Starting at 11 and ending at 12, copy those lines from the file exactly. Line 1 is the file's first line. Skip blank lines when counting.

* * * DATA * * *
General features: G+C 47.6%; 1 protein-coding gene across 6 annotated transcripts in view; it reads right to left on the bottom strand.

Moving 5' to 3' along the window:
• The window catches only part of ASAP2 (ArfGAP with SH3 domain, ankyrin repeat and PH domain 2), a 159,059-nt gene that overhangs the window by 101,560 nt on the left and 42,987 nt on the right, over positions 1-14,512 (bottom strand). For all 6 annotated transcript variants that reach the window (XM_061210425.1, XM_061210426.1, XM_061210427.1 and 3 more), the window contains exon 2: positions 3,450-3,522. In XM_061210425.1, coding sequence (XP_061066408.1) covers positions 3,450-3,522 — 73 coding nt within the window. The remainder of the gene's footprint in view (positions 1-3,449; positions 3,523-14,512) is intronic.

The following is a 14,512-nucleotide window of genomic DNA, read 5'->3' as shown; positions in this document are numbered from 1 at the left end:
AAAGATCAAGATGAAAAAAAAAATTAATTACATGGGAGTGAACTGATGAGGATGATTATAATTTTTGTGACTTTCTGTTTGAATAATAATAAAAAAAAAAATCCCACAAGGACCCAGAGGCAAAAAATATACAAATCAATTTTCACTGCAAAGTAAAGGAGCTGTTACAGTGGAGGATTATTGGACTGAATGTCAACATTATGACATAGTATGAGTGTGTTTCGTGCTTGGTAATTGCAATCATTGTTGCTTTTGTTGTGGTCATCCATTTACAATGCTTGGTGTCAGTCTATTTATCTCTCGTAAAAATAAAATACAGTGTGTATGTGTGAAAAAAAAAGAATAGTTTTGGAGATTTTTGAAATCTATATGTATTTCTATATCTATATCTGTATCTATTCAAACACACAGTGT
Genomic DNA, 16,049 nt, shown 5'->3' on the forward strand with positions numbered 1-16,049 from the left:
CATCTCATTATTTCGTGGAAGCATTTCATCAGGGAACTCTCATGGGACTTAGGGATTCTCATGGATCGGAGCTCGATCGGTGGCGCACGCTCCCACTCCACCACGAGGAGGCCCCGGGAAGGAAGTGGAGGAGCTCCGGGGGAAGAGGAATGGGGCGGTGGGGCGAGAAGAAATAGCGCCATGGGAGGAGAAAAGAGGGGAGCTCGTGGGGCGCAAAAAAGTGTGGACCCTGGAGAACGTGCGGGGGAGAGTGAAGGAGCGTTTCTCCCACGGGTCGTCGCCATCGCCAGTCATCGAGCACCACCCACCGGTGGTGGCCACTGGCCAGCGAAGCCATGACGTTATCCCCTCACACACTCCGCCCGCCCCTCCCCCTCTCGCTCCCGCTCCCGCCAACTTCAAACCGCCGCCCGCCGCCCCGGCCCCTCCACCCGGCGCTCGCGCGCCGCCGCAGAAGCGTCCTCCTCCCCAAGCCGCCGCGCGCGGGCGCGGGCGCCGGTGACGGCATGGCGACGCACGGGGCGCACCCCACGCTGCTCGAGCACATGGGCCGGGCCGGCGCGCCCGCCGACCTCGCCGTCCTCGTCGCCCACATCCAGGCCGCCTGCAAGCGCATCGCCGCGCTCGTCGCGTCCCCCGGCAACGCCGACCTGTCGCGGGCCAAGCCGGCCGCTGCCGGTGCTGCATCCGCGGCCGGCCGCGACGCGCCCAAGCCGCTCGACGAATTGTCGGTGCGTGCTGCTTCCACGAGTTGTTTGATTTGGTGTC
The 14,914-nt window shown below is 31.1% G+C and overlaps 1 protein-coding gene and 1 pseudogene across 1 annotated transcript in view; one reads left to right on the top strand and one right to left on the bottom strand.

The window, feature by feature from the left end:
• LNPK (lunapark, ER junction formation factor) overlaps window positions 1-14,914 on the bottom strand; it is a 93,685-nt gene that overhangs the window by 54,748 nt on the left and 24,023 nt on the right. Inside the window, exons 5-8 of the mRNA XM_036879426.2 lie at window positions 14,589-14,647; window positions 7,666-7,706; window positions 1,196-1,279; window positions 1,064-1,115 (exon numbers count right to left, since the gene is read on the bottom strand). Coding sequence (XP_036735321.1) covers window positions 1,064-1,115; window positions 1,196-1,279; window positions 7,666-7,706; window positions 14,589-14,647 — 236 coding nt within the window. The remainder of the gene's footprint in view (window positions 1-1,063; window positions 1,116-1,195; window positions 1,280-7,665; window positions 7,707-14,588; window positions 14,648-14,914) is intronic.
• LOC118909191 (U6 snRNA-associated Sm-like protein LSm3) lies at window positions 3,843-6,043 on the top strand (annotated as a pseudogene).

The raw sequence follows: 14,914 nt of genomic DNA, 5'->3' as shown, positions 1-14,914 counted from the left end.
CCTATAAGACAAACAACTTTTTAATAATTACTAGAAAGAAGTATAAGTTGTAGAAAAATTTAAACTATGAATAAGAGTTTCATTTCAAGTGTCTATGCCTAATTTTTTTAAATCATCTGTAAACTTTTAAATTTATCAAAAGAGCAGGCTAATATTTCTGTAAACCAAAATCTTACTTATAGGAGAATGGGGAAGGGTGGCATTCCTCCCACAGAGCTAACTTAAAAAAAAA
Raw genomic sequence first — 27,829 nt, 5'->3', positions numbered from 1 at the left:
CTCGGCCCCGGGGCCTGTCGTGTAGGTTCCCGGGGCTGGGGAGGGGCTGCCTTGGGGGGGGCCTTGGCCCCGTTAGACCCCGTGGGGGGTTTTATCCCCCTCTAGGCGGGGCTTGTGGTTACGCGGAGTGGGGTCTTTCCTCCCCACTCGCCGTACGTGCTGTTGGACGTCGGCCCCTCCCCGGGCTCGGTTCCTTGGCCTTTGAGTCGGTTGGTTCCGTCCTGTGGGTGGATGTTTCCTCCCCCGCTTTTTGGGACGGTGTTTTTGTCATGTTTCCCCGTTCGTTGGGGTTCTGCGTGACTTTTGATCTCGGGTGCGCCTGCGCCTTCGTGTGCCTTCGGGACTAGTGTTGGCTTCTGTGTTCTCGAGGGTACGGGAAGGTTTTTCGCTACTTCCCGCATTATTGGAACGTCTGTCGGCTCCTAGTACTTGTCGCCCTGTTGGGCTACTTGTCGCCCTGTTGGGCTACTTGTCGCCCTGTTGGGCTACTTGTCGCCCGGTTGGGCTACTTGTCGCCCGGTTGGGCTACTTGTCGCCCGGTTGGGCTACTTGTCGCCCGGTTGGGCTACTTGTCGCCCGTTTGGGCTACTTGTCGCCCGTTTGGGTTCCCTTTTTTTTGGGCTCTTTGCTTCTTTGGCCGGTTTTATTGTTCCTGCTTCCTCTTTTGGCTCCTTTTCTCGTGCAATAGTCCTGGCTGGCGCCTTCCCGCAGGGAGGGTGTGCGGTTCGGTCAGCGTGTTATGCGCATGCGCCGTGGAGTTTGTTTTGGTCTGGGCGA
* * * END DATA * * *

• LOC118909191 (U6 snRNA-associated Sm-like protein LSm3) lies at window positions 3,843-6,043 on the top strand (annotated as a pseudogene).

The raw sequence follows: 14,914 nt of genomic DNA, 5'->3' as shown, positions 1-14,914 counted from the left end.